Investments by academic institutions did well in 2014, boosting long-term performance records hit during the financial crisis.
College and university endowments gained an average of 15.5 percent net of fees in fiscal 2014, up from 11.7 percent for 2013, according to final data from 832 U.S. colleges and universities compiled by school association NACUBO and investment manager Commonfund. The 2014 fiscal year ran from July 1, 2013, to June 30, 2014.
Domestic equities generated the highest return (22.8 percent), followed by international equities (19.2 percent). Alternative strategies—including hedge, private equity and venture capital funds—returned 12.7 percent. Fixed income investments returned 5.1 percent.
The one year gain of 15.5 percent compares to 24.6 percent for the S&P 500 Index and 16.5 percent for a portfolio of 60 percent stocks and 40 percent bonds (using the S&P 500 and Barclays U.S. Aggregate Bond Index).
While that may appear low, institutions generally seek relatively smooth, long-term returns in the high single digits as opposed to trying to beat the indexes. The average return over the last 10 years was 7.1 percent, according to the study.
"Perhaps the most significant finding is the rise in longer-term returns, which will be very beneficial to colleges and universities that are seeking to serve a broader variety of students than ever before," NACUBO President and CEO John Walda said in a statement. "A higher level of long-term returns enables them to support their missions while remaining on a sound financial footing."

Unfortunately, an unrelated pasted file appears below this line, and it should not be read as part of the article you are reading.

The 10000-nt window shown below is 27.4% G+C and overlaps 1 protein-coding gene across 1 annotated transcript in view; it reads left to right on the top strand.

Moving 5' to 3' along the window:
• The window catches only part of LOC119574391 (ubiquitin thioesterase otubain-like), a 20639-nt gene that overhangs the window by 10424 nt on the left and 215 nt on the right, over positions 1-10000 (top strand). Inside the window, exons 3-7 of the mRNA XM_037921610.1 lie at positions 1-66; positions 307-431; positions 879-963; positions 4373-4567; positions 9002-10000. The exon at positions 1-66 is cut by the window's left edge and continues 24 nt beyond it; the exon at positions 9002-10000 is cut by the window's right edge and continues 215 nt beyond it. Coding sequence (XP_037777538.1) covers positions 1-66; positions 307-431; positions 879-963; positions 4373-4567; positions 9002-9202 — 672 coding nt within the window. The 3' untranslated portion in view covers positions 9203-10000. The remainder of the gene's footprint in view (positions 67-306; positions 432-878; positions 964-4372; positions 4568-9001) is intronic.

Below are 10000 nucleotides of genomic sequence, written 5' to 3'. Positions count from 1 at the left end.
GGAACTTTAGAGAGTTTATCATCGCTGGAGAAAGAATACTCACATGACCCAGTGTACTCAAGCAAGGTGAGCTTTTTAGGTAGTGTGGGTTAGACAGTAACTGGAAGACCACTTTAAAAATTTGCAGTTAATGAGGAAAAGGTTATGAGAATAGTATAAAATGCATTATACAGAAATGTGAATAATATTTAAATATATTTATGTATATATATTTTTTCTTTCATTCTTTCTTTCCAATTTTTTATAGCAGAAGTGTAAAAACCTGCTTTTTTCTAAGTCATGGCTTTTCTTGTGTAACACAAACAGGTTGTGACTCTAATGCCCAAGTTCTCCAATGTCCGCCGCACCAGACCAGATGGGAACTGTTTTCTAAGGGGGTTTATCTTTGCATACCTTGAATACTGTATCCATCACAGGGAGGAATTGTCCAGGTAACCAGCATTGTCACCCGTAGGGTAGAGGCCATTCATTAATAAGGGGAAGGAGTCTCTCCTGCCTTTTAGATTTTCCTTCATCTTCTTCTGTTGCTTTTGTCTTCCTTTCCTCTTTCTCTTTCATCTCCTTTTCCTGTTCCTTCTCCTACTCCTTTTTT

Schools with endowments of more than $1 billion produced the highest returns, 16.5 percent, last year. That came from their larger allocations to private funds, like PE and VC, which usually require big investment minimums and additional staffing or consulting. Colleges and universities over $1 billion have an average of 57 percent of their funds in alternative strategies, compared to 10 percent for schools under $25 million, according to the study.
VC allocations were the top performing alternative strategy, up an average of 23.3 percent in fiscal year 2014. PE funds were second at 16.5 percent. Both profits were much higher than the previous year (6.1 percent and 9.1 percent, respectively).
A recent study of such large endowments focused on the Ivy League and similar elite schools by executive recruitment firm Charles A. Skorina & Co. found that Yale, Duke and Notre Dame produced the highest one year returns for the 2014 fiscal year, while Columbia, Yale and MIT performed best over 10 years.
Endowments to gain significantly in size include Michigan State University (assets rose 31 percent to $2.14 billion from fiscal 2013 to 2014); the Texas A&M University System (up 27.2 percent to $11.1 billion); and the University of Texas System (up 24.3 percent $25.4 billion), according to the NACUBO and Commonfund study. Those gains aren't just from investments; the data can also include donor gifts and other contributions.
The study also noted that effective spending rates remained steady at 4.4 percent, but nearly three quarters of endowments increased their spending in dollar terms.
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